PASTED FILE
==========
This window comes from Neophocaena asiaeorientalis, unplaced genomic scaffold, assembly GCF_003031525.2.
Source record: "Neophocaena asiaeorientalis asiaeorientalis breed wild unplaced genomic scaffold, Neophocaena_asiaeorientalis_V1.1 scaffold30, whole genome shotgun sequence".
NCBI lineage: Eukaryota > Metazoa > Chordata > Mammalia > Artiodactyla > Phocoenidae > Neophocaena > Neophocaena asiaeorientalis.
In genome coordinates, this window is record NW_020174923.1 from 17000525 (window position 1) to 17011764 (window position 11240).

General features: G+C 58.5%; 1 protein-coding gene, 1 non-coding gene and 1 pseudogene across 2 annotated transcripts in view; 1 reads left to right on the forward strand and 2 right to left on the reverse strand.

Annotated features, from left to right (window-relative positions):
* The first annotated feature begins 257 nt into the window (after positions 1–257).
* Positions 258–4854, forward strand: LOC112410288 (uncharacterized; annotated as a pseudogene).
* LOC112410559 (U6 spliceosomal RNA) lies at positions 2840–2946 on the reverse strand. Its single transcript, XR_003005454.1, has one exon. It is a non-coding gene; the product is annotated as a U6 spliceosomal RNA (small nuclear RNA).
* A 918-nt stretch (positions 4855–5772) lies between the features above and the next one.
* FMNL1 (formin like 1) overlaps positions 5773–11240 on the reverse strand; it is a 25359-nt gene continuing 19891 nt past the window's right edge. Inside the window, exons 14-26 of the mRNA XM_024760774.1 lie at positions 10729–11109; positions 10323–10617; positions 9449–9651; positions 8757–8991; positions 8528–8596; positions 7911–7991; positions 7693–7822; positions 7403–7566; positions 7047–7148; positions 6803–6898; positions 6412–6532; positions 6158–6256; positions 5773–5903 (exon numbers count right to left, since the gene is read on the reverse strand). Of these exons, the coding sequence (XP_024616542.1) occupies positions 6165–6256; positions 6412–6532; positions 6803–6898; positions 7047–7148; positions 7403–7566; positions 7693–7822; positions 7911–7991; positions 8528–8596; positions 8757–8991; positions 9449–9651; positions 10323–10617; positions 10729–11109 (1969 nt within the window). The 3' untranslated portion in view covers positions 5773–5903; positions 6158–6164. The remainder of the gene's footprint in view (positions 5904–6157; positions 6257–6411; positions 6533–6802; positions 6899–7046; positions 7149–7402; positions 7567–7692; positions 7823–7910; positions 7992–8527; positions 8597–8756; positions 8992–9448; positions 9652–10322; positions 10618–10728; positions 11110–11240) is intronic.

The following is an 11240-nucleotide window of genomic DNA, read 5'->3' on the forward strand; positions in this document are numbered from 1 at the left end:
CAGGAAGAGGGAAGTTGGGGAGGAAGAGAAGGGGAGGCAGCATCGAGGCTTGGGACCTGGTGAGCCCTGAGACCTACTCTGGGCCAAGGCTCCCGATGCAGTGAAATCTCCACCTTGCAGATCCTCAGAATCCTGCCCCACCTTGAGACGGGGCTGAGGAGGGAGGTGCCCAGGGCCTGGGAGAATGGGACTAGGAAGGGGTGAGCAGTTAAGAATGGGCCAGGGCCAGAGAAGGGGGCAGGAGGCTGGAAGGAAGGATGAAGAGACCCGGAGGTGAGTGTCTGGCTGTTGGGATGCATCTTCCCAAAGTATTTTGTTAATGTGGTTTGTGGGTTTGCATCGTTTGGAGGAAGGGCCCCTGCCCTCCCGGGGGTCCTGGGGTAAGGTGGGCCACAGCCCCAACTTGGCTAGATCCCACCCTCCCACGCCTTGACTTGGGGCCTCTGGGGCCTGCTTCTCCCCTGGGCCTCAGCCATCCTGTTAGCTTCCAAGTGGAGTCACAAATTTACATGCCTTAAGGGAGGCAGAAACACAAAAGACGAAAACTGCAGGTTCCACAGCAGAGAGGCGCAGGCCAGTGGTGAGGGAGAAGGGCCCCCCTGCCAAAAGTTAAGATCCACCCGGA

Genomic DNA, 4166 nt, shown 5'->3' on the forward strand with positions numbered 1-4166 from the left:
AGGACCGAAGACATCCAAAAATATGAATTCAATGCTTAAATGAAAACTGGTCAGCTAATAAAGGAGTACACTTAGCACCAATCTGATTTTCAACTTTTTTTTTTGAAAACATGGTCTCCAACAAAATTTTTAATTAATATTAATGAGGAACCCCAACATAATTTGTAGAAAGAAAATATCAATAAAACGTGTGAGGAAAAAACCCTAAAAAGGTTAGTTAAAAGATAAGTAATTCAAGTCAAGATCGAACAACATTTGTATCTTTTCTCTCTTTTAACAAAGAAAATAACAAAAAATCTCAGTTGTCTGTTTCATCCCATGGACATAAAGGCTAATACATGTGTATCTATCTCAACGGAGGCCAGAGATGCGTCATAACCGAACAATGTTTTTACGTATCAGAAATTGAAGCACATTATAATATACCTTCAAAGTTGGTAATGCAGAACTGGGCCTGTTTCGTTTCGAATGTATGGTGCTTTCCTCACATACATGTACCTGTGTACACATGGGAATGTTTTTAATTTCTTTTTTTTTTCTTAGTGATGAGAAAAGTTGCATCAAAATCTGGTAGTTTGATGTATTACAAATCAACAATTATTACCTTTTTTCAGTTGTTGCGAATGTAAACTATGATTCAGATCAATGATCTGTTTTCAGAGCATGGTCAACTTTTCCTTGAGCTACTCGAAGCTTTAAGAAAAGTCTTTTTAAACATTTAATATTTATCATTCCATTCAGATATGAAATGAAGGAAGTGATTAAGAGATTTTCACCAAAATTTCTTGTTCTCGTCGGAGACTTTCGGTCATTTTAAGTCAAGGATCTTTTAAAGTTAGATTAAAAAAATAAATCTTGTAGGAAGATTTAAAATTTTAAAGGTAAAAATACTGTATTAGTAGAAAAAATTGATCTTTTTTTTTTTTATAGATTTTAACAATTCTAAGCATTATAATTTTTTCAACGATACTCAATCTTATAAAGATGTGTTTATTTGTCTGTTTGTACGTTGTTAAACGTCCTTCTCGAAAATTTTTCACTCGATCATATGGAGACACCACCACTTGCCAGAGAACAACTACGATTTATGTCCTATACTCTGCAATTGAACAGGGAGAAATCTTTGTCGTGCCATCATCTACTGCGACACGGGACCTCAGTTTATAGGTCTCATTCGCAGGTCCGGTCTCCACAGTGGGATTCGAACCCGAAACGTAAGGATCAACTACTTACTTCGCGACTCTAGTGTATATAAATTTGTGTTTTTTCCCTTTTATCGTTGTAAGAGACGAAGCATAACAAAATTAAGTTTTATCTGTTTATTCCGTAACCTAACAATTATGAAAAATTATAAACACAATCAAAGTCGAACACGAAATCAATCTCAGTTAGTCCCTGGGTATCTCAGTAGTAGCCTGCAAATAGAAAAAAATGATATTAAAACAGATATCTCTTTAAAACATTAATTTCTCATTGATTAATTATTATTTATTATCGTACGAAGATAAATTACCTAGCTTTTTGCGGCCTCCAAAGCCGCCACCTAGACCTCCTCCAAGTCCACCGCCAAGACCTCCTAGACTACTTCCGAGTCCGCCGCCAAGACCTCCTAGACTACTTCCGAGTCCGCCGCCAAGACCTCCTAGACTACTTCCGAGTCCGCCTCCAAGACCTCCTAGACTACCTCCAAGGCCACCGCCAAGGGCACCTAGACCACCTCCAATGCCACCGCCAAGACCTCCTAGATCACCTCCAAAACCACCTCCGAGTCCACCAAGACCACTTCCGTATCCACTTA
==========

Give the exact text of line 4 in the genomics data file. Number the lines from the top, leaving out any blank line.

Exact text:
In genome coordinates, this window is record NW_020174923.1 from 17000525 (window position 1) to 17011764 (window position 11240).